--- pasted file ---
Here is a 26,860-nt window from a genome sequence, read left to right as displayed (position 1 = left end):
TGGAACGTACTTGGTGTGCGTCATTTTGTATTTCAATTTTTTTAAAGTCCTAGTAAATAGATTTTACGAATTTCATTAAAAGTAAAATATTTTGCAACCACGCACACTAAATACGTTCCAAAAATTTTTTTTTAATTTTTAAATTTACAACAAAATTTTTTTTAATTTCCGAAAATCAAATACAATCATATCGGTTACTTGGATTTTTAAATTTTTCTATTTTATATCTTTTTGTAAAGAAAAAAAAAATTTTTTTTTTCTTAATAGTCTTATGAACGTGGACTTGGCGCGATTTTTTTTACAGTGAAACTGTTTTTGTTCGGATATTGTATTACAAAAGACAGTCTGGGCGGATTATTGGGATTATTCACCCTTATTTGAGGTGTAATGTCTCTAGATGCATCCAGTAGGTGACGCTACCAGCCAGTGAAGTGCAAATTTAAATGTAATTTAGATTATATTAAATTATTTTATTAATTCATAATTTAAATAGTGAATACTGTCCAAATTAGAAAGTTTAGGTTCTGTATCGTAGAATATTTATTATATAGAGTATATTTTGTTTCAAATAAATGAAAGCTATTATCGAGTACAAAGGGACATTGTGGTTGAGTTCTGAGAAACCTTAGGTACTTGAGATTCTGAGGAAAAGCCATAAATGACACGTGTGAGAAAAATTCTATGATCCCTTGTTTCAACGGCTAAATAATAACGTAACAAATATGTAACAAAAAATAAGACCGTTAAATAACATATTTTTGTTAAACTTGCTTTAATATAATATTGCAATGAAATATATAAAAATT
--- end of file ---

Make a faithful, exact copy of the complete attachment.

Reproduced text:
Here is a 26,860-nt window from a genome sequence, read left to right as displayed (position 1 = left end):
TGGAACGTACTTGGTGTGCGTCATTTTGTATTTCAATTTTTTTAAAGTCCTAGTAAATAGATTTTACGAATTTCATTAAAAGTAAAATATTTTGCAACCACGCACACTAAATACGTTCCAAAAATTTTTTTTTAATTTTTAAATTTACAACAAAATTTTTTTTAATTTCCGAAAATCAAATACAATCATATCGGTTACTTGGATTTTTAAATTTTTCTATTTTATATCTTTTTGTAAAGAAAAAAAAAATTTTTTTTTTCTTAATAGTCTTATGAACGTGGACTTGGCGCGATTTTTTTTACAGTGAAACTGTTTTTGTTCGGATATTGTATTACAAAAGACAGTCTGGGCGGATTATTGGGATTATTCACCCTTATTTGAGGTGTAATGTCTCTAGATGCATCCAGTAGGTGACGCTACCAGCCAGTGAAGTGCAAATTTAAATGTAATTTAGATTATATTAAATTATTTTATTAATTCATAATTTAAATAGTGAATACTGTCCAAATTAGAAAGTTTAGGTTCTGTATCGTAGAATATTTATTATATAGAGTATATTTTGTTTCAAATAAATGAAAGCTATTATCGAGTACAAAGGGACATTGTGGTTGAGTTCTGAGAAACCTTAGGTACTTGAGATTCTGAGGAAAAGCCATAAATGACACGTGTGAGAAAAATTCTATGATCCCTTGTTTCAACGGCTAAATAATAACGTAACAAATATGTAACAAAAAATAAGACCGTTAAATAACATATTTTTGTTAAACTTGCTTTAATATAATATTGCAATGAAATATATAAAAATT